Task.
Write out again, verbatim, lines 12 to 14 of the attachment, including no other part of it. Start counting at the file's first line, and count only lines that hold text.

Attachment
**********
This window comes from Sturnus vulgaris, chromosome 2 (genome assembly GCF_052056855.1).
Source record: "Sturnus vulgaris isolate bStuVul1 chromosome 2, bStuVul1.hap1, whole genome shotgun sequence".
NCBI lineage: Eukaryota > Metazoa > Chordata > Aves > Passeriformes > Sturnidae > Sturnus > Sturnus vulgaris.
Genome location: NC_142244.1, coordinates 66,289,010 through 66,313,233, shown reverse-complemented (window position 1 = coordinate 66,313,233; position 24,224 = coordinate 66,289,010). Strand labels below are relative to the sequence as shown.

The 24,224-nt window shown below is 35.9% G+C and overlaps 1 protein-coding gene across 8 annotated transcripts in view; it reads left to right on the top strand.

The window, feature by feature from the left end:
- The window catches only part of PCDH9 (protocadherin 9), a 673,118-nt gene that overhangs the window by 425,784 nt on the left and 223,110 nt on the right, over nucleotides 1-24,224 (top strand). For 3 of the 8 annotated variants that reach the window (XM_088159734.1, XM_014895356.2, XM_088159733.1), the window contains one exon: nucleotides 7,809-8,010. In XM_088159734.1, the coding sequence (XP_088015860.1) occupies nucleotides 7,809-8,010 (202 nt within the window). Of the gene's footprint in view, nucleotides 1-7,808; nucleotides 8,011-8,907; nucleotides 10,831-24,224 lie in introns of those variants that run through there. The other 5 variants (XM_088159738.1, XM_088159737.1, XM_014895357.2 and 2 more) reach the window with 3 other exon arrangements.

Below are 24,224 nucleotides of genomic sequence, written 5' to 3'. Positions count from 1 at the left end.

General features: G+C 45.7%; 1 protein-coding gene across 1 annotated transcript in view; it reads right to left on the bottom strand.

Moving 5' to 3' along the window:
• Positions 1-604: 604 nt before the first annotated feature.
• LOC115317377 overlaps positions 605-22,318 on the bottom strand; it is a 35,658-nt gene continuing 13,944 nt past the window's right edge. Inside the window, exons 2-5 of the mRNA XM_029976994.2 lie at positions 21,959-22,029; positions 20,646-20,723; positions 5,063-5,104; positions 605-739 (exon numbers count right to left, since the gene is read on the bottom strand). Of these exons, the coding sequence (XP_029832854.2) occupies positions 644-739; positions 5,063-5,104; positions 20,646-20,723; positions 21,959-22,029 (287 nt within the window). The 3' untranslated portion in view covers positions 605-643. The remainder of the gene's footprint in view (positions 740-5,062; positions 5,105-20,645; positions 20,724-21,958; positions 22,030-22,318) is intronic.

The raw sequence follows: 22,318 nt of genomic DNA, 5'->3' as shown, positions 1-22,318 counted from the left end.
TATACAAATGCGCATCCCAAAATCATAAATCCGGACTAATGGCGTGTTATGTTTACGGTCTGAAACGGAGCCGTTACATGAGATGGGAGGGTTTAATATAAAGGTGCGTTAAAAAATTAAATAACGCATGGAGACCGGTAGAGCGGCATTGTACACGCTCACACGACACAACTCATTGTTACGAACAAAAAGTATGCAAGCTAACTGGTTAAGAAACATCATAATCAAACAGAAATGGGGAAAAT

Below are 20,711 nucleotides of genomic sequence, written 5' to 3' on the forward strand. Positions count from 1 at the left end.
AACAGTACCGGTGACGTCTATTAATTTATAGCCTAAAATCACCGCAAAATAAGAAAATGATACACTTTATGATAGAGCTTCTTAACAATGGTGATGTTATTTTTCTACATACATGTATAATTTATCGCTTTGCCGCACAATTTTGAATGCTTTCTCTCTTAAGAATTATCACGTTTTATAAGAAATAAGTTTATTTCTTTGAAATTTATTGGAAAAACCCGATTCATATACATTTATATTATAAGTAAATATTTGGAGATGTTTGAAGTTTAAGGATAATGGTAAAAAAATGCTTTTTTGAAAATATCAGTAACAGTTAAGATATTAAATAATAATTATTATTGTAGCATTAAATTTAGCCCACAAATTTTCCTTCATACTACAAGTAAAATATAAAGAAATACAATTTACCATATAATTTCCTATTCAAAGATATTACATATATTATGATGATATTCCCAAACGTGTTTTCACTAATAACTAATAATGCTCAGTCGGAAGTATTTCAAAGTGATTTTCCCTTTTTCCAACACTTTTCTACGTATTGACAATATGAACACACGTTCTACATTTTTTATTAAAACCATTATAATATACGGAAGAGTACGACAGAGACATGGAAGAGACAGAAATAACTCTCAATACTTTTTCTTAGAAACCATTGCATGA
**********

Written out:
• LOC115317377 overlaps positions 605-22,318 on the bottom strand; it is a 35,658-nt gene continuing 13,944 nt past the window's right edge. Inside the window, exons 2-5 of the mRNA XM_029976994.2 lie at positions 21,959-22,029; positions 20,646-20,723; positions 5,063-5,104; positions 605-739 (exon numbers count right to left, since the gene is read on the bottom strand). Of these exons, the coding sequence (XP_029832854.2) occupies positions 644-739; positions 5,063-5,104; positions 20,646-20,723; positions 21,959-22,029 (287 nt within the window). The 3' untranslated portion in view covers positions 605-643. The remainder of the gene's footprint in view (positions 740-5,062; positions 5,105-20,645; positions 20,724-21,958; positions 22,030-22,318) is intronic.

The raw sequence follows: 22,318 nt of genomic DNA, 5'->3' as shown, positions 1-22,318 counted from the left end.
TATACAAATGCGCATCCCAAAATCATAAATCCGGACTAATGGCGTGTTATGTTTACGGTCTGAAACGGAGCCGTTACATGAGATGGGAGGGTTTAATATAAAGGTGCGTTAAAAAATTAAATAACGCATGGAGACCGGTAGAGCGGCATTGTACACGCTCACACGACACAACTCATTGTTACGAACAAAAAGTATGCAAGCTAACTGGTTAAGAAACATCATAATCAAACAGAAATGGGGAAAAT